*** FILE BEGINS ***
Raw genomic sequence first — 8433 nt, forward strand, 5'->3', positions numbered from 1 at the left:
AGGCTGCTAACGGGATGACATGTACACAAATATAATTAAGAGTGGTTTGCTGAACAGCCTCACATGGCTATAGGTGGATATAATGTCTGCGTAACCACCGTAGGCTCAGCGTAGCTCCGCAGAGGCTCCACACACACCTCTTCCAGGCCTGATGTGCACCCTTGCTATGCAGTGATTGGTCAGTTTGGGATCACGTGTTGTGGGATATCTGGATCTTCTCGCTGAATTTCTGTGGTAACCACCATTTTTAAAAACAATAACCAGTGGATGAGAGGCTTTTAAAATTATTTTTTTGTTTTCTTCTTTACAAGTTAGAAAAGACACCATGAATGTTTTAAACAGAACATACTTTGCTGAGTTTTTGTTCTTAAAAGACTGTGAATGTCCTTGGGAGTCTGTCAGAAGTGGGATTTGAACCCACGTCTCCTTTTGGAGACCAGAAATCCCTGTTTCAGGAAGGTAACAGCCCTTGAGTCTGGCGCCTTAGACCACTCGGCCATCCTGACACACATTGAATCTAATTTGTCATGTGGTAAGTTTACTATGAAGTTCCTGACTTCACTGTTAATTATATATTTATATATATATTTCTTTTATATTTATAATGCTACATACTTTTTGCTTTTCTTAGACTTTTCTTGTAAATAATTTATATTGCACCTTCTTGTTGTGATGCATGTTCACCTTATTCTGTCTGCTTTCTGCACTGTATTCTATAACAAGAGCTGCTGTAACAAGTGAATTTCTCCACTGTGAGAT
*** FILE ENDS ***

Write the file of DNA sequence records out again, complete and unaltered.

Raw genomic sequence first — 8433 nt, forward strand, 5'->3', positions numbered from 1 at the left:
AGGCTGCTAACGGGATGACATGTACACAAATATAATTAAGAGTGGTTTGCTGAACAGCCTCACATGGCTATAGGTGGATATAATGTCTGCGTAACCACCGTAGGCTCAGCGTAGCTCCGCAGAGGCTCCACACACACCTCTTCCAGGCCTGATGTGCACCCTTGCTATGCAGTGATTGGTCAGTTTGGGATCACGTGTTGTGGGATATCTGGATCTTCTCGCTGAATTTCTGTGGTAACCACCATTTTTAAAAACAATAACCAGTGGATGAGAGGCTTTTAAAATTATTTTTTTGTTTTCTTCTTTACAAGTTAGAAAAGACACCATGAATGTTTTAAACAGAACATACTTTGCTGAGTTTTTGTTCTTAAAAGACTGTGAATGTCCTTGGGAGTCTGTCAGAAGTGGGATTTGAACCCACGTCTCCTTTTGGAGACCAGAAATCCCTGTTTCAGGAAGGTAACAGCCCTTGAGTCTGGCGCCTTAGACCACTCGGCCATCCTGACACACATTGAATCTAATTTGTCATGTGGTAAGTTTACTATGAAGTTCCTGACTTCACTGTTAATTATATATTTATATATATATTTCTTTTATATTTATAATGCTACATACTTTTTGCTTTTCTTAGACTTTTCTTGTAAATAATTTATATTGCACCTTCTTGTTGTGATGCATGTTCACCTTATTCTGTCTGCTTTCTGCACTGTATTCTATAACAAGAGCTGCTGTAACAAGTGAATTTCTCCACTGTGAGAT